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One of my friends plans to visit Switzerland. He had overstayed a performing artists visa in US for a period of five years. While he went to the U.S. he had a permanent job in India. Now he is back in India and has been working in the same Engineering college for three years.

When he applies for the Schengen visa should he show all these details, even if it is not known that they will know. Will it lead to rejection?

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    Your friend should answer the questions on the form. Is that what you're asking? – Gayot Fow Mar 24 '15 at 9:53
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  1. Never lie to immigration.
  2. Never give information not asked.
  3. Given that the Schengen transit visa can be "replaced" with a valid USA visa my educated guess is that the visa department of Schengen area countries must have access to the USA immigration databases. This is nothing more than a good guess, however, see next bullet point.
  4. We are not Schengen visa officials and we do not even play one on TV. We do not know what factors do they take into consideration. Also, even if we would know we do not have the completed form so we can not answer your question.
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    (+1) I don't think they have access to anything. If they need to, they would just check the visa sticker (‘foil’ in US parlance, if I am not mistaken). – Relaxed Mar 24 '15 at 20:44
  • Canada has access to much of the American immigration databases. The FCC countries have limited access based on biometrics. The Schengen countries have absolutely no access. The Schengen countries would NEVER sign an agreement with the USA because it would infringe on EU laws which are very strict with regards to retention of personal and biometric data. Usually, they don't retain any data beyond five years. – user58558 Aug 26 '17 at 12:13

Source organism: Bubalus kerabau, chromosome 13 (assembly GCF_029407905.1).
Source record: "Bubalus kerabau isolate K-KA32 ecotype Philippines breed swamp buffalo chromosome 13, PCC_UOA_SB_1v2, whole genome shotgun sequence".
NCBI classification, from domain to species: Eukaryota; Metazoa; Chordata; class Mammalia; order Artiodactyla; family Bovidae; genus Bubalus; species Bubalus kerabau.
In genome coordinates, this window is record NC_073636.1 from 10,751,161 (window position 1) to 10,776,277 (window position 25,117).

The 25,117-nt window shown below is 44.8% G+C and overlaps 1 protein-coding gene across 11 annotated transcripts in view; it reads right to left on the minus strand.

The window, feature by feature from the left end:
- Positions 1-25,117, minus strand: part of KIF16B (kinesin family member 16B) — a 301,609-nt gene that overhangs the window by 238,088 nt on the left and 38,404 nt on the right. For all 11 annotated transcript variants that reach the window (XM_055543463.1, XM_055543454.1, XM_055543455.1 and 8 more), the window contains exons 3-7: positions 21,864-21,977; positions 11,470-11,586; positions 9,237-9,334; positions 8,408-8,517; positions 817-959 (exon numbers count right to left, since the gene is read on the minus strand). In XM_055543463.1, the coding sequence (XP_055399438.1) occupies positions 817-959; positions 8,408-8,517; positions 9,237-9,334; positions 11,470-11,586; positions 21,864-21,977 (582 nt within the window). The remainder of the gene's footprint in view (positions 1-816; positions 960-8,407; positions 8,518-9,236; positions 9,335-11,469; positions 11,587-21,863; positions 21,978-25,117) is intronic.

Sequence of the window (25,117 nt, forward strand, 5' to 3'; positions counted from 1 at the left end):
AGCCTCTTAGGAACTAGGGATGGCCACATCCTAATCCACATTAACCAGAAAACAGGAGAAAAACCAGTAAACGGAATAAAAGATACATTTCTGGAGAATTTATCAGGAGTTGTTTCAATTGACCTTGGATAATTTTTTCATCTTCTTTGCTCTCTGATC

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As someone who travelled to the US and exited after my visa expired (but it was not as long as 5 years) - when I went to apply for my Schengen visa I noted the following:

  1. The application doesn't ask if you have ever been to the US or been deported from the US. This is only asked on the US applications for a visa.

  2. The officer at the embassy only asked the following (as it was my first time applying for Schengen):

    1. Have I ever been to Europe? - I answered this as "only in transit through the UK" - which is how I used to travel to the US.

    2. Have I ever been to the United States? - "Yes".

    That was it. Volunteering extra information is rarely a good idea.

You did not mention what type of visa your friend would be applying for (I was applying for a tourist visa to attend a conference). I do not know if this meant that my application was subject to fewer/different checks than say if I was applying for immigration or business or study - each application type requires a different set of supporting documents and evidences.

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    (+1) Not volunteering information is a golden rule. – Relaxed Aug 23 '15 at 10:08

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